On January 7, 2003, at Macworld San Francisco, Steve Jobs announced that Apple had developed their own web browser, called Safari. It was based on Apple's internal fork of the KHTML rendering engine, called WebKit. Apple released the first beta version for OS X that day. A number of official and unofficial beta versions followed, until version 1.0 was released on June 23, 2003. Initially only available as a separate download for Mac OS X v10.2, it was included with the Mac OS X v10.3 release on October 24, 2003 as the default browser, with Internet Explorer for Mac included only as an alternative browser. 1.0.3, released on August 13, 2004 was the last version to support Mac OS X v10.2, while 1.3.2, released on January 12, 2006 was the last version to support Mac OS X v10.3. However, 10.3 received security updates through 2007.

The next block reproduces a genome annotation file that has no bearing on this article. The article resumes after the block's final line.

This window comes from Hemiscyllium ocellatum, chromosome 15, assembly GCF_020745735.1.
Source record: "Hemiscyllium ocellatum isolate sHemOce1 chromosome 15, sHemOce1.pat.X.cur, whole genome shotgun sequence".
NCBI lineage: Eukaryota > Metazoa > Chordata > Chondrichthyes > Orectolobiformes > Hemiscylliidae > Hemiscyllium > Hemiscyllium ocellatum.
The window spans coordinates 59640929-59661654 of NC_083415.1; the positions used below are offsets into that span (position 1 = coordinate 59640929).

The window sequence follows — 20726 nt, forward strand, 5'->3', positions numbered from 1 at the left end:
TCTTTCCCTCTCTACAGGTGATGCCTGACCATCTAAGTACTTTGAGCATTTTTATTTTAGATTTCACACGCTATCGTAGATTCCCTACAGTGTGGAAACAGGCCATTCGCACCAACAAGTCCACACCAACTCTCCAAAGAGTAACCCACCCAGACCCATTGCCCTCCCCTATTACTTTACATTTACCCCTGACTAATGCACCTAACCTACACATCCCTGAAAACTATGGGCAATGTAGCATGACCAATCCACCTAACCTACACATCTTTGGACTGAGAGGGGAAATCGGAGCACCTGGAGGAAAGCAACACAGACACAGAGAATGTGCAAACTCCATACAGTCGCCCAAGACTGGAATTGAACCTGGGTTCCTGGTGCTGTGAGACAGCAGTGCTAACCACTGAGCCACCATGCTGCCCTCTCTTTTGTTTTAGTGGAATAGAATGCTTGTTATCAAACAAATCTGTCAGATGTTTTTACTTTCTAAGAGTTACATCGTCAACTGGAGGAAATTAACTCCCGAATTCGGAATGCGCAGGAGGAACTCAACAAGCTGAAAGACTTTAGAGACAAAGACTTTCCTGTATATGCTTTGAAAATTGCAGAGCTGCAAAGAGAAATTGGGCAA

In April 2005, Dave Hyatt, one of the Safari developers at Apple, documented his study by fixing specific bugs in Safari, thereby enabling it to pass the Acid2 test developed by the Web Standards Project. On April 27, 2005, he announced that his development version of Safari now passed the test, making it the first web browser to do so.
Safari 2.0 was released on April 29, 2005 as the only web browser included with Mac OS X v10.4. This version was touted by Apple as possessing a 1.8x speed boost over version 1.2.4, but did not yet include the Acid2 bug fixes. The necessary changes were not initially available to end-users unless they downloaded and compiled the WebKit source code themselves or ran one of the nightly automated builds available at OpenDarwin.org. Apple eventually released version 2.0.2 of Safari, which included the modifications required to pass Acid2, on October 31, 2005.